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Getting non-fiction published - tips from our Publishing Director


28-05-2013 09:45

How to submit, what to submit and how to get published: what are the key ingredients needed to write and sell non-fiction? In his blog piece, Fergal Tobin, author and Publishing Director of Gill Books, discusses the essential elements of a great non-fiction book.

 

One obvious way to approach the publishing of non-fiction is to contrast it with fiction. Every novel is a new and separate artefact, born of the author’s imagination. In that sense, therefore, a publisher does not know what s/he is getting. There may be familiar themes or locales, as with Hilary Mantel’s Thomas Cromwell novels or the work of Philip Roth or P.G. Wodehouse. But basically, it is new and unknown every time.

 

Non-fiction is not – or should not be – a surprise. First of all, the subject matter and basic content will be agreed in advance under contract, partly because the publisher wants to know what s/he is being asked to invest in. Even more to the point, most non-fiction is actually commissioned by the publisher, who comes up with the idea and then finds an author. The publisher is supposed to know the market, have some expertise in the subject and be alert to gaps or to changing interpretations or perspectives. In short, in non-fiction the publisher is more often the active agent.

That is one reason why the refusal rate in non-fiction is so high. Many authors write for every reason except market demand. Memoirs, in particular, are often a form of therapy. A publisher cannot be indifferent to the market, since s/he lives or dies by it.

 

This means that non-fiction lists reflect the knowledge and expertise and interests of the publisher. The person who does history may be useless at biology and vice versa. In turn, these subject preferences will rub off on the marketing and publicity staff, since the means of promoting one book in a given subject area will be similar to another.

 

A good non-fiction proposal should comprise a detailed table of contents (chapter titles PLUS bullet points), a representative sample chapter written up in full, and an introduction which will serve as an initial prospectus. The actual introduction to the finished book will usually be written last and may be very different from the proposal introduction. Changes occur under the pressure of composition. For some books, where serious research is essential, a list of sources and references may also be required.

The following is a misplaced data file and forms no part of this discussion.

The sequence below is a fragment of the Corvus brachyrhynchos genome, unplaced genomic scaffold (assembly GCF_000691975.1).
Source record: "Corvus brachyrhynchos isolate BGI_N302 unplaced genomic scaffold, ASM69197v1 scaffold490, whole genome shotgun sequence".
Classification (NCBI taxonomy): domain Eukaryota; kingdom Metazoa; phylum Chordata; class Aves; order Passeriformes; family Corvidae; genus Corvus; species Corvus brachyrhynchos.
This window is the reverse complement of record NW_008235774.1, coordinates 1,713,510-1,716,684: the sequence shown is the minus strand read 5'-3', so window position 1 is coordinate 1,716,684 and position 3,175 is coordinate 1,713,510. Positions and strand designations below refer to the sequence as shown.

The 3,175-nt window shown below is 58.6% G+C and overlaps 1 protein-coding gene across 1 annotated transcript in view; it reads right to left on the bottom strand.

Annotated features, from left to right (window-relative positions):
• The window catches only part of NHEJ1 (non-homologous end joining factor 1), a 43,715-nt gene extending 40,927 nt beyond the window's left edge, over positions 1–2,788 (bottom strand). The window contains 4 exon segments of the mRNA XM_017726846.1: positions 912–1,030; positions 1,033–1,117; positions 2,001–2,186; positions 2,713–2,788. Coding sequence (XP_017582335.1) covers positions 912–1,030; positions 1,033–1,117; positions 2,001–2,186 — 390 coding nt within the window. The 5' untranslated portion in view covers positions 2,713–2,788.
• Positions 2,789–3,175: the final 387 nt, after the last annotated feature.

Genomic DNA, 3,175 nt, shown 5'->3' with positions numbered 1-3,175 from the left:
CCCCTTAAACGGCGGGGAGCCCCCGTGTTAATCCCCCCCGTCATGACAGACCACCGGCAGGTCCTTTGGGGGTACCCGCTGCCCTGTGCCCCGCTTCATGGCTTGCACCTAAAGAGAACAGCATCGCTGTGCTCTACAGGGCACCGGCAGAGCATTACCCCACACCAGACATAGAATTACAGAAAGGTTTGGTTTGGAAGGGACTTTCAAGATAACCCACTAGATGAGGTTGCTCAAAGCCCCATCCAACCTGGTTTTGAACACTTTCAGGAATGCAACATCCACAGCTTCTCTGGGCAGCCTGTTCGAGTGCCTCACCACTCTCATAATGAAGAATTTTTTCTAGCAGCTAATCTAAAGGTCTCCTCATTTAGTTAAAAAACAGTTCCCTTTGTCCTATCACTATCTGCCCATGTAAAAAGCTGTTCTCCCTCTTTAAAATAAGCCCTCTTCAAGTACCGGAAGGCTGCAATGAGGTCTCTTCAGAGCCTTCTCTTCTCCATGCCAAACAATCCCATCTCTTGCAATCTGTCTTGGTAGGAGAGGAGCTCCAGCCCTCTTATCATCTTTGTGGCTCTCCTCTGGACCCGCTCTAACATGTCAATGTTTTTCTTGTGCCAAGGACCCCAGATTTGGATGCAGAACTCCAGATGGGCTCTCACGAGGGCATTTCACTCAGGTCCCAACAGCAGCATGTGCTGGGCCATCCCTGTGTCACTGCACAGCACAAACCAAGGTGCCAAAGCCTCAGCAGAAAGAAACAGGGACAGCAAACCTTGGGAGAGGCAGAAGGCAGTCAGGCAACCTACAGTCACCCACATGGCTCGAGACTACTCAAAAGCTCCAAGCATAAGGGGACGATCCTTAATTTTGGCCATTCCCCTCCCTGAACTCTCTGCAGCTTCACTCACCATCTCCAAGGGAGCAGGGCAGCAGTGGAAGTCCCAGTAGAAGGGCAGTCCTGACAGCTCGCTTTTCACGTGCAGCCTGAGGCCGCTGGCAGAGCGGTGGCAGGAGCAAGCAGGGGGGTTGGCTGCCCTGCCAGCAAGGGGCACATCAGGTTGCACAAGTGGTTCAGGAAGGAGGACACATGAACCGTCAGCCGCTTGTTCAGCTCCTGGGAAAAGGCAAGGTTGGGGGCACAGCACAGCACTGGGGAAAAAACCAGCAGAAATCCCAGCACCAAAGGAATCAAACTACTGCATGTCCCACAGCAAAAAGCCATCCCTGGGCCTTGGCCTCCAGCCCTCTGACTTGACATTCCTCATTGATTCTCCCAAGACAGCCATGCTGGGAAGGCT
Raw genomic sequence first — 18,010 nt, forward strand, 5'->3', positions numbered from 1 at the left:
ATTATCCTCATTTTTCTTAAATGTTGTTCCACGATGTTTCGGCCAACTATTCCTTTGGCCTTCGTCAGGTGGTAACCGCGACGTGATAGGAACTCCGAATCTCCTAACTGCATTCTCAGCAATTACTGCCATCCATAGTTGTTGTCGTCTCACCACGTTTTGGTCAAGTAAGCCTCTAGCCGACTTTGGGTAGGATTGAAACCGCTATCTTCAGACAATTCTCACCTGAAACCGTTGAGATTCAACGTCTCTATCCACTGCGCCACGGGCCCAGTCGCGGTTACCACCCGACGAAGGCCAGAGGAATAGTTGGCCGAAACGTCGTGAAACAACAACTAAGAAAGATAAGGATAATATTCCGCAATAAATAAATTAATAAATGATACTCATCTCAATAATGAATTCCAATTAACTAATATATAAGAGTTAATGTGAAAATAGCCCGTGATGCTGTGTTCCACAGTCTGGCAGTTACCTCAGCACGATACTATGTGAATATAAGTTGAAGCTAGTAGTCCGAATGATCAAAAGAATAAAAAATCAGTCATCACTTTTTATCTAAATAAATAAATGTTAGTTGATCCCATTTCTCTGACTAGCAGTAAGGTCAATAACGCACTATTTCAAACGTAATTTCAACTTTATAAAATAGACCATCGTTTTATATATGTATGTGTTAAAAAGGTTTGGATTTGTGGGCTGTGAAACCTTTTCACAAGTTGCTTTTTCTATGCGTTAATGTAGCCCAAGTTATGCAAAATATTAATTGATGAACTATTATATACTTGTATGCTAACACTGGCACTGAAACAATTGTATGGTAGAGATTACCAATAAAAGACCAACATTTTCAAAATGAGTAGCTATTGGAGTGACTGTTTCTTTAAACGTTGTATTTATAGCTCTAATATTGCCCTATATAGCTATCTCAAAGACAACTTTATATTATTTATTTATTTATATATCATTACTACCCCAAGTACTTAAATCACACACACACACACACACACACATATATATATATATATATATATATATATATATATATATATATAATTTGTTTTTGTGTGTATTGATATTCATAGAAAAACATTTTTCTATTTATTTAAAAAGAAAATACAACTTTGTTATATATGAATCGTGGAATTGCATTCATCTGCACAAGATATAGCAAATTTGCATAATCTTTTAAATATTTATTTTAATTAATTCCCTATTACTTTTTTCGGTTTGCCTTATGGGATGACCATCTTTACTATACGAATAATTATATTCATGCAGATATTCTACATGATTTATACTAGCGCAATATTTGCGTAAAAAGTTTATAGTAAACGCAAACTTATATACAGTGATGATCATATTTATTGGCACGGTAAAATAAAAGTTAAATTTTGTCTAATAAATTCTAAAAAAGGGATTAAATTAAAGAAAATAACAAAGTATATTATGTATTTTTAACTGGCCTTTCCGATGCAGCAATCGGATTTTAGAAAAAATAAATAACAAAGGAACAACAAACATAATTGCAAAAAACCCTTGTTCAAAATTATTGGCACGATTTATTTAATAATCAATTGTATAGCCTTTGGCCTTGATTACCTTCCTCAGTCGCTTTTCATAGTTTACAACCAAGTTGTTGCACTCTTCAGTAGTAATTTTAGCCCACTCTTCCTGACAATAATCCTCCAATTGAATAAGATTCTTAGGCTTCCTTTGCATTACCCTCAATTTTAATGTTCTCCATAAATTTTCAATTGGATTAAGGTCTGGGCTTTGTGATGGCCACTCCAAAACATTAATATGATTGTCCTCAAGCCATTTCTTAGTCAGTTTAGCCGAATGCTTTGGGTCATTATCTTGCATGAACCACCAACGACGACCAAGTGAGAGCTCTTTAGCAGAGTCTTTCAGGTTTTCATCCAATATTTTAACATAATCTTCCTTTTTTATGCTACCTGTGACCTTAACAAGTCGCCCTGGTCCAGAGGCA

When targeting a publisher, authors should try to acquaint themselves with those houses and imprints that have a developed list in the author’s subject area. A trawl of websites, or of reference books such as The Writers’ & Artists’ Yearbook, is useful here. Alternatively, if the author can persuade a literary agent to take them on, the agent will know (or should know) what doors to knock on and will take care of contracts and other business matters. There is no point in sending a book on T.S. Eliot’s later poetry to a science publisher.

 

Don’t tell the publisher what the market is unless asked. If you are offering a textbook for second or third level, you will almost certainly be asked, because the publisher will want to know the total number of people taking your subject in any given academic year. Otherwise, assume that the publisher knows his/her business and can estimate the market with reasonable accuracy. It is irritating to be told that your book is for everyone (it isn’t) or that there are 20, 30 or 40 million people in America of Irish/Jewish/ Italian descent, all of whom will go mad for it (there aren’t and they won’t).

 

Remember that the dynamic of a publishing house is forward list building to ensure the continuing publication of the sort of books that answer market demand and are appropriate to the skill sets of that house. These books must generate the revenues to produce the profits to keep the show on the road and give a return to the investors who finance the whole thing. Publishers are therefore open for business -- but not for any old business. It’s about horses for courses, so try to run your horse on the right course.

 

Fergal Tobin

Publishing Director

 

Gill Books welcomes unsolicited proposals from first time and experienced authors alike. Please note that we only accept proposals for works of non-fiction, we do not publish fiction, poetry, short stories or plays. In general we focus on books of Irish interest. Write for us!



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